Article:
Irish Republican News · January 6, 2006
[Irish Republican News]

[Irish Republican News]
IRISH REPUBLICAN NEWS: Parties gear up for talks
Parties gear up for talks

All parties and the Dublin and London governments have a public duty to work together in 2006 to restore power to the North’s political institutions, Sinn Fein President Gerry Adams has said.

Speaking at a meeting of the party’s Ard Chomhairle (National Executive) in Dublin this morning, Adams said he believed that 2006 would be a vital year in the peace process.

“The responsibilities of all of the political parties and the two governments are clear,” he said. “There needs to a genuine effort to end the stalemate and to restore the power sharing government and all-Ireland political institutions voted for by the people of Ireland.

“The Irish and British governments have stated that it is their intention to make a concerted effort to revive the peace process, beginning in the coming weeks. Sinn Fein welcomes any genuine attempt to do this and in our ongoing contacts with the two governments we have made it clear that we will play a positive role.

“Republicans have acted. Now the two governments need to take action.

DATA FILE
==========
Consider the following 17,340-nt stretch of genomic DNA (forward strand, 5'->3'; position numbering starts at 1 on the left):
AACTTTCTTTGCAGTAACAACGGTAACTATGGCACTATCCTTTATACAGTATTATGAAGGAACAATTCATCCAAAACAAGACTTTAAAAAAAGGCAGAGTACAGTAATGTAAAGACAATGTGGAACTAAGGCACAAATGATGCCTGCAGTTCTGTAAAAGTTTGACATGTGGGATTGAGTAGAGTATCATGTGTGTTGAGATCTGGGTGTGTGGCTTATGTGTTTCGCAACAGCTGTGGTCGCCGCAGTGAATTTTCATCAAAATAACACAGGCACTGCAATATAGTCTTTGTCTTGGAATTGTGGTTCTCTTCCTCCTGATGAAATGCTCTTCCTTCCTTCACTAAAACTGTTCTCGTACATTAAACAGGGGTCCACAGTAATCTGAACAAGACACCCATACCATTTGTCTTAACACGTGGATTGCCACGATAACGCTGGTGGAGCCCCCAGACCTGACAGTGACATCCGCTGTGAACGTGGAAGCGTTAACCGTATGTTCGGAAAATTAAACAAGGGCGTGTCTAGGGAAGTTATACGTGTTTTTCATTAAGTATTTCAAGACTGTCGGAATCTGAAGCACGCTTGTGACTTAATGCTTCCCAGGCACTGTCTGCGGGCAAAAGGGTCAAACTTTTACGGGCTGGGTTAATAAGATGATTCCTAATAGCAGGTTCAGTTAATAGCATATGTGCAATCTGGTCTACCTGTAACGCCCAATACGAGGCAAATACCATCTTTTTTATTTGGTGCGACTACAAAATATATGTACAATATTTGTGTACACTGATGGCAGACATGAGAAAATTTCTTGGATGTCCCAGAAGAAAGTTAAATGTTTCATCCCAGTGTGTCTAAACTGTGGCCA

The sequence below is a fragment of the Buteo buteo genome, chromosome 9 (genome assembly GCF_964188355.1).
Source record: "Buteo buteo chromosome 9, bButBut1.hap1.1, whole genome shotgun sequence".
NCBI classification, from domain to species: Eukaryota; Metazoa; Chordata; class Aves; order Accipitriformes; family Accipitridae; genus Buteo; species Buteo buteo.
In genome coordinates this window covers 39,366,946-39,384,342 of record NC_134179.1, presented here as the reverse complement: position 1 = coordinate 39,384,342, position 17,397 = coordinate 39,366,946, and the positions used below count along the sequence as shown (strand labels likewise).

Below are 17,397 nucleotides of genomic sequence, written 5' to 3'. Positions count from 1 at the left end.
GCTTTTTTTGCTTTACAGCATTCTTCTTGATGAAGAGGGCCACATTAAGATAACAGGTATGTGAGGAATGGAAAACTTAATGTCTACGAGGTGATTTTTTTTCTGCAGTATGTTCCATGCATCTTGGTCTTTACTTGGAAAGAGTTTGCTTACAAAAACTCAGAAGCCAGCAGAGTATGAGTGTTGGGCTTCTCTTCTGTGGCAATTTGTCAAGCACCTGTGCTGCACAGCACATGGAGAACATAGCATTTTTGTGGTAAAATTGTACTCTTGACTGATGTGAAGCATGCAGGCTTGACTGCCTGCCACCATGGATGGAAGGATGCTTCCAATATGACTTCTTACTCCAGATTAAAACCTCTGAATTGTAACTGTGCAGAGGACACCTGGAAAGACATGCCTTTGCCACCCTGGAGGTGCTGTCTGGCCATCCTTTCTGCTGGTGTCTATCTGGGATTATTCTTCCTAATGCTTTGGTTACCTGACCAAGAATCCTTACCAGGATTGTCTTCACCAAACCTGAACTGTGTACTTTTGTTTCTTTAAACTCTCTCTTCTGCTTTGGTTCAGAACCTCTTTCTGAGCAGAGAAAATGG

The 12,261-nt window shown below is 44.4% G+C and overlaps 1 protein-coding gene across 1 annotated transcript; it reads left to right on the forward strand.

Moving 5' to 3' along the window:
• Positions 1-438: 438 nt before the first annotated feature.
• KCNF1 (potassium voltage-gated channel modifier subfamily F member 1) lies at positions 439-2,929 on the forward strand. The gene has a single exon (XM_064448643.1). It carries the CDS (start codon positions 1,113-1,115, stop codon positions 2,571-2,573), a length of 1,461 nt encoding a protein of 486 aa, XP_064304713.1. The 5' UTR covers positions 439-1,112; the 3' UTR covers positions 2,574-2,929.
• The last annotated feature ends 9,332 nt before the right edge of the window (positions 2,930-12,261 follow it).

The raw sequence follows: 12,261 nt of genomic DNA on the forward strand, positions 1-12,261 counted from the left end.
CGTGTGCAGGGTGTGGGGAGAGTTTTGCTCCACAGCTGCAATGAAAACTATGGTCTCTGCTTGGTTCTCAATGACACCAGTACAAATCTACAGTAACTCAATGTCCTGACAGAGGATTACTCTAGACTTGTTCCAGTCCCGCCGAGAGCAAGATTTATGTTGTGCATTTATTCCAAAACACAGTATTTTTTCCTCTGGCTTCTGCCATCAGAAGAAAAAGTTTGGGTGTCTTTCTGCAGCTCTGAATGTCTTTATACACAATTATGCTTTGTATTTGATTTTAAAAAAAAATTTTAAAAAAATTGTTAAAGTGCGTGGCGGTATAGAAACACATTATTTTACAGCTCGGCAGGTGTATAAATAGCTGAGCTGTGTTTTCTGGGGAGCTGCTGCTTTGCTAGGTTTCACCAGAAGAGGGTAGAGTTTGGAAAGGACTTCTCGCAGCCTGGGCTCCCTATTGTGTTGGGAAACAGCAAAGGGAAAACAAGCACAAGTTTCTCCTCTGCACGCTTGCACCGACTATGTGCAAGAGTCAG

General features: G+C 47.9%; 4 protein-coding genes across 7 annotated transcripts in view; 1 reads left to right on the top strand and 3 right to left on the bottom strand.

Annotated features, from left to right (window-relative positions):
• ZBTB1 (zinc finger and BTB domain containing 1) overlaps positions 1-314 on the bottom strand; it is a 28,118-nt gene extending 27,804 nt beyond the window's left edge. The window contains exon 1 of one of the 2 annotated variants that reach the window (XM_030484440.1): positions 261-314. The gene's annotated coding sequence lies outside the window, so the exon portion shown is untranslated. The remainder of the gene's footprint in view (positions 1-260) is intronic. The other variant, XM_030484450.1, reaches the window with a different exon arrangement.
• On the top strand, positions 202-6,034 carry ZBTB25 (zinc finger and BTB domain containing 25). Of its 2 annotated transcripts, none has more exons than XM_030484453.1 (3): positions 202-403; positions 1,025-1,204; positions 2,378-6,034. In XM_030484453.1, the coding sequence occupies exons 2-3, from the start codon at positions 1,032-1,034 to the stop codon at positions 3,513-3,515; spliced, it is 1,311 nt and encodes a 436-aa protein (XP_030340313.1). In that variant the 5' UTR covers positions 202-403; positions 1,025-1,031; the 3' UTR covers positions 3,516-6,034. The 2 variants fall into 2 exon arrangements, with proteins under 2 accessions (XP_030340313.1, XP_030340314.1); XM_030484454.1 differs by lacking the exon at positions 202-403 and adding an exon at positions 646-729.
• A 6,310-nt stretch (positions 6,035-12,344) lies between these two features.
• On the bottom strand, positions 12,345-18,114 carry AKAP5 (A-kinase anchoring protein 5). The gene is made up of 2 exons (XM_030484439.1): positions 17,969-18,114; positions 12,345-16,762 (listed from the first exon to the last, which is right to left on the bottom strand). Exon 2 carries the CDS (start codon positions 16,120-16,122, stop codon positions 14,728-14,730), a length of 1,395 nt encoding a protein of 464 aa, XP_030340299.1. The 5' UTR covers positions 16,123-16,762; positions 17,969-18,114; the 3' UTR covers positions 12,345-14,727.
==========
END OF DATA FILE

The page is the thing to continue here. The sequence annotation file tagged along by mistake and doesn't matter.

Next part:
“The Good Friday Agreement cannot be kept in mothballs indefinitely and we have told both governments that the Assembly, in its current form, is not viable. The political vacuum cannot continue.

“Following the IRA initiatives of last year there is growing expectation among the public that the process will move forward. There needs to be progress by the summer.”

The Sinn Fein President praised the decision of the IRA to end its activities last July and said the organisation had addressed the concerns outlined by unionist leaders.

He added: “As the months have passed it is easy to lose sight of the enormity of what took place and the opportunity that it has opened up.

“But I would ask people to look to 2006 with hope and confidence that progress can be made.

“Now is the time for those in political leadership to do our job.”

The recent exposure of Denis Donaldson -- Sinn Fein’s head of administration at the Belfast Assembly -- as a British spy, and the continuing refusal of Ian Paisley’s hardline DUP to engage in talks with Sinn Fein, have dented hopes of an early breakthrough.

Three years on from the collapse of the North’s powersharing administration over false allegations that Donaldson was actually spying for the IRA, the Assembly remains suspended and British government ministers continue to run the various government departments.

Mr Adams said the time for excuses was over and, in a reference to the Donaldson affair, condemned those working against progress.

He said: “There needs to be a collective effort made to see the political institutions up and running and the other outstanding aspects of the Agreement implemented.

“And as part of this we need to see an immediate end to the activities of those elements in Britain’s Intelligence Agencies who are working day and night to prevent progress.”

‘PLAN A’ AGAIN

Following the IRA’s pledge to disarm, it is widely expected that the 26-County and British Governments will bring forward a plan in early 2006 to see the restoration of powersharing institutions in the North.